top of page
  • Writer's pictureLucas Koranda

Waimea Holiday Festivities During Covid-19

After another long year of masks, social distancing, and pandemic frustration, the Waimea community has recently bonded together over the return of beloved holiday traditions and the introduction of some new festivities as well! From parades to theatrical performances and more, there have been so many opportunities to join in on the holiday cheer. Over the last couple of weeks, I’ve had the honor of participating in many of these local activities. I’d love to share some of my most memorable experiences of good tidings, joy, and smiles by friends and family of all ages.

On the evening of December 4th, the Waimea Community Association hosted the annual Christmas Twilight Parade. This year’s parade marked the 60th anniversary of this Waimea tradition and, because of this, many of the parade floats were “A 60s Christmas” themed. Unlike previous years, this year’s event functioned as a drive-through, which meant that families would drive along the parade route and admire the stationary, decorated floats parked on the side of the road.

As an employee of W. M. Keck Observatory, I aided in composing their recreation of the 1969 moon landing with lights and inflatable decorations. As part of a Keck tradition, we also had an employee dressed up as the “Kecky Bear,” a teddy bear mascot dressed in a lab coat. While it was difficult to see faces from the dark interiors of car cabins, we heard lots of “oohs,” “aahs,” and “Happy Holidays!”

The Waimea Twilight Parade drew in spectators from all over the island, causing lots of traffic and congestion throughout the entire town. With the beginning of the parade route starting on Ala Ohia Rd. near the entrance to the Waimea District Park, traffic was backed up past the Waimea-Kohala Airport southbound and the Minit Stop gas station northbound, as some reports estimate. Although the parade was scheduled to end at 9 PM, most of the floats stayed past 10:30 PM so that spectators waiting 3+ hours could experience the event.

Photo by Mari-Ela Chock

Keck employees enjoy the Keck/CFH float at the Waimea Twilight Parade.

Photo by Mari-Ela Chock

In honor of the 60th anniversary of the Waimea Twilight Parade, the Keck float depicted the 1969 moon landing.

During the Twilight Parade, I ventured over to Parker School to explore the Winter Wonderland Drive Thru on campus. This non-denominational event featured seven winter scenes including a Senior Snowball Fight hosted by the Senior class, a decorated Roberts Hawaii school bus, and tire snowmen, courtesy of Lex Brodie’s Tires. Spectators would drive around Parker’s parking lot roundabout, stopping at every scene and admiring the intricacies of the decorations.

Sponsored by Roberts Hawaii Tours, Lex Brodie’s Tires, Parker School’s PTSO, SmartHomes Hawaii, and Oye Construction, Parker’s Winter Wonderland was the first independent event hosted during the holiday season. With congestion from the Twilight Parade, it was sometimes difficult for cars to maneuver through town and get to Parker’s event without forfeiting their spot in line for the Twilight Parade. That being said, the Winter Wonderland attracted some spectators from the community, and those who joined in on the fun enjoyed no line and no rush through the roundabout.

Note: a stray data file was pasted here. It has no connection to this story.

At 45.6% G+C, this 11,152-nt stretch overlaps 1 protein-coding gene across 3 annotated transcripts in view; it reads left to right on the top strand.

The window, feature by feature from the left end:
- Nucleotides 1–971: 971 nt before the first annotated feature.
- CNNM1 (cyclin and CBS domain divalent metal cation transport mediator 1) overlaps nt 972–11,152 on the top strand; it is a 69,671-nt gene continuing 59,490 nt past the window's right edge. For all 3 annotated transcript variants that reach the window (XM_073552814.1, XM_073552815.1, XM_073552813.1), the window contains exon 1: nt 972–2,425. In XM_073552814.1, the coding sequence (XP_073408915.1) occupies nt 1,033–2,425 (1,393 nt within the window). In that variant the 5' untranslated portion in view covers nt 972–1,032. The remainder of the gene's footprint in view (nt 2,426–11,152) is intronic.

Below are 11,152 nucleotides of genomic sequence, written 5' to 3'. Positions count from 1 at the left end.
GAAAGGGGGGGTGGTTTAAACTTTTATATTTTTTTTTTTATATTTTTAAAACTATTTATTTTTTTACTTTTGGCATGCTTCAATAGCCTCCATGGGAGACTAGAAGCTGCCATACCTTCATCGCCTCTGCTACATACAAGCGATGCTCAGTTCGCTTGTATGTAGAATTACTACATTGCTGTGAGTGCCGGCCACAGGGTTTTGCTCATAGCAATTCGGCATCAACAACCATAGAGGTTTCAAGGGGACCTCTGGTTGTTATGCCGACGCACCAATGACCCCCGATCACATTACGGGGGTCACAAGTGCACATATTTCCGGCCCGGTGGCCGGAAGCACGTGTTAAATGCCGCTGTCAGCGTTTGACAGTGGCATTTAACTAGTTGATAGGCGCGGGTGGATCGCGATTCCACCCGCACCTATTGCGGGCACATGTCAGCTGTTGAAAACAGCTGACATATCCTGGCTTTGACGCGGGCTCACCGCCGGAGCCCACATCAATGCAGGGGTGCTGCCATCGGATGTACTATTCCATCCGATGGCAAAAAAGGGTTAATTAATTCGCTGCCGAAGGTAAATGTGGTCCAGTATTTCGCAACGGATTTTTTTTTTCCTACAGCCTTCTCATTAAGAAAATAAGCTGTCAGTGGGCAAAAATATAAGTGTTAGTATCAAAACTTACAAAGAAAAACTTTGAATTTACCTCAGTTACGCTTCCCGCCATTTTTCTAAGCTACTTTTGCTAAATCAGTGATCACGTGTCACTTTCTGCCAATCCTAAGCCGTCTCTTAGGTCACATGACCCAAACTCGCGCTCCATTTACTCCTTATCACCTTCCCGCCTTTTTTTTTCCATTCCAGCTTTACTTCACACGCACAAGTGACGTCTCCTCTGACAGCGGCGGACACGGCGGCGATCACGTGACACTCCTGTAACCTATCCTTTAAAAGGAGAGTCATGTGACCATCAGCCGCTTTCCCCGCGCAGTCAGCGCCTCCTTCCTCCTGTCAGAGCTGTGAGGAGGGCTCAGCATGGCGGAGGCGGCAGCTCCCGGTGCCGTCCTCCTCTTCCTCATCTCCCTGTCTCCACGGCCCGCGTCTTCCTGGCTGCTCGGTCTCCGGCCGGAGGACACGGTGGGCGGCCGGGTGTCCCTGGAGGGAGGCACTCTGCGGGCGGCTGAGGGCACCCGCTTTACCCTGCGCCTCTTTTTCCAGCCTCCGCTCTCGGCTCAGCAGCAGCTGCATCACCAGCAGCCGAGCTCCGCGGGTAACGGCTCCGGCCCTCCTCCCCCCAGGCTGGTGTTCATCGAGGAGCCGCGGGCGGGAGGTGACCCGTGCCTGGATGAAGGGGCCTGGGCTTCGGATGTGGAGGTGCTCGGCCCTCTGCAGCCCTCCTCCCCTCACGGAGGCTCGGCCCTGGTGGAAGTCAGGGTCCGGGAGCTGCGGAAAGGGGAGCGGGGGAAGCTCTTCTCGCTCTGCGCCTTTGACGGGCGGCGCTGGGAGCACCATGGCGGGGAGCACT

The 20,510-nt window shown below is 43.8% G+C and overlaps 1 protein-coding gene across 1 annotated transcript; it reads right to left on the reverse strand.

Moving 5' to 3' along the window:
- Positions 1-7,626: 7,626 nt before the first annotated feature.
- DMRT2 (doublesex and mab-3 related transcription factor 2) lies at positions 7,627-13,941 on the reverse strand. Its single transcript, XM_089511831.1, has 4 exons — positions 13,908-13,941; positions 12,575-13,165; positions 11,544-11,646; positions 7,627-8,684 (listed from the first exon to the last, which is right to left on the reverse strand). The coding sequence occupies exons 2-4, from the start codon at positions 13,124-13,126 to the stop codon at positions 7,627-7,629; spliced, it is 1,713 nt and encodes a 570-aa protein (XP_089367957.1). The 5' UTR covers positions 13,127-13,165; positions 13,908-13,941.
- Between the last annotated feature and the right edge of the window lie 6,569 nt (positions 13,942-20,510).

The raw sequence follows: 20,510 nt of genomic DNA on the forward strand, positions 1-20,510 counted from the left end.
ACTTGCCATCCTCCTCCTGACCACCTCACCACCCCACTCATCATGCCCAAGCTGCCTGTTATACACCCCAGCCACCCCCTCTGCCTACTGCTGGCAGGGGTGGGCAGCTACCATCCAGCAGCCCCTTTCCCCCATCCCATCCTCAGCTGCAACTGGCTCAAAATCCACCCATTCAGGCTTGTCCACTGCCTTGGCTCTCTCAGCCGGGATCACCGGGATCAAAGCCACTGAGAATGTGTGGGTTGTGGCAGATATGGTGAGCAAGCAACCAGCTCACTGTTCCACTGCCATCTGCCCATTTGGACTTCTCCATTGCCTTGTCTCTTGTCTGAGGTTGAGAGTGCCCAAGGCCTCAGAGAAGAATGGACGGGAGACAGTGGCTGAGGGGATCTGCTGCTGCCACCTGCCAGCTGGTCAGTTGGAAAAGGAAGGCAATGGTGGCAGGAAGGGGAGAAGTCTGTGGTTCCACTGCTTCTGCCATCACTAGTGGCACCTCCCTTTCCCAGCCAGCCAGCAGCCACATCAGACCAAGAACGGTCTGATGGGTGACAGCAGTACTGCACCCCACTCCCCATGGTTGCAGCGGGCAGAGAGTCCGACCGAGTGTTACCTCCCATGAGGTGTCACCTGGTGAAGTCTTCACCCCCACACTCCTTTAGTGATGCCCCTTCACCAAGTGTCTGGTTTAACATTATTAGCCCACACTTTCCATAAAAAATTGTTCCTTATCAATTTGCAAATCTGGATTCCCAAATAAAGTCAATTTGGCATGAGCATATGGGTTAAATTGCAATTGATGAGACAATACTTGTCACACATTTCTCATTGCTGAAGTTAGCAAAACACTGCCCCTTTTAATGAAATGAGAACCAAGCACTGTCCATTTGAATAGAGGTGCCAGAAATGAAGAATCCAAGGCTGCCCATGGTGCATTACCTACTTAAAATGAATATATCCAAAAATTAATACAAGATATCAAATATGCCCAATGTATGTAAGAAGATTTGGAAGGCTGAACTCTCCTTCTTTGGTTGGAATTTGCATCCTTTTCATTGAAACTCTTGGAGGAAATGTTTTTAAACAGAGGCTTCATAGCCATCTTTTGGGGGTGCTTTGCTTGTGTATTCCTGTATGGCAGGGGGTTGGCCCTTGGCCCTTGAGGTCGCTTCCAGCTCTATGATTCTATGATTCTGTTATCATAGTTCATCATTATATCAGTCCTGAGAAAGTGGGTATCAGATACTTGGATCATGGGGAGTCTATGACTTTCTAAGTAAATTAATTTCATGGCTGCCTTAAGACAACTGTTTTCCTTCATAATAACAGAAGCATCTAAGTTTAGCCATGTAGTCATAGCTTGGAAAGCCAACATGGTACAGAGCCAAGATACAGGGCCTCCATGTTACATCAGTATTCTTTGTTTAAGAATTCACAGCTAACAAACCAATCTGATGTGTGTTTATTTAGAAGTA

All in all, the evening of December 4th offered lots of exciting festivities for all to enjoy!

Photo by Lucas Koranda

Parker School seniors gather around their Senior Snowball Fight float.

Photo by Lucas Koranda

Float decorations included lights, signs, inflatables, and recycled materials.

From December 9th to December 12th, W. M. Keck Observatory teamed up with the Big Island Giving Tree and hosted Santa Claus from the North Pole in an interactive drive-in experience called Santa Live. This Covid-safe event ran up to five shows a night, on-the-hour from 5 PM to 9 PM. The production featured song and dance performances, a snow machine, a 30-foot inflatable Santa Claus, and special appearances by the Grinch and the Kecky Bear!

As a fundraiser to help Big Island families experiencing unfortunate circumstances, this event brought children lots of holiday cheer while also making a difference in the community. From the gigantic transportable stage to the 30 foot television, it was clear that Santa Live was an elaborate production brought over from Oahu.

I volunteered at Santa Live on the evenings of December 9th and 10th. From scanning tickets to passing out tchotchkes, glowsticks, candy, wristbands, pencils, and more, we were extremely busy and always on the clock preparing for the next show. Volunteering and witnessing families laugh and smile throughout the production reminded me that even during a global pandemic, the holiday season can bring cheer and joy for everyone.

Photo by Lucas Koranda

The Grinch and “Kecky Bear” take a break from the holiday fun at Santa Live!

In this ever-changing pandemic world of ours, coming together to celebrate the holiday season has put a difficult task on organizers, but not an impossible task. Covid-19 has fostered a renewed sense of innovation when it comes to event planning, and our community’s ability to adapt and overcome obstacles has once again proven the resilience and unity of Waimea and the Big Island. Thank you to all of the community leaders and volunteers who helped put on these holiday celebrations, you are all making a difference one smile at a time.

17 views0 comments

Recent Posts

See All


bottom of page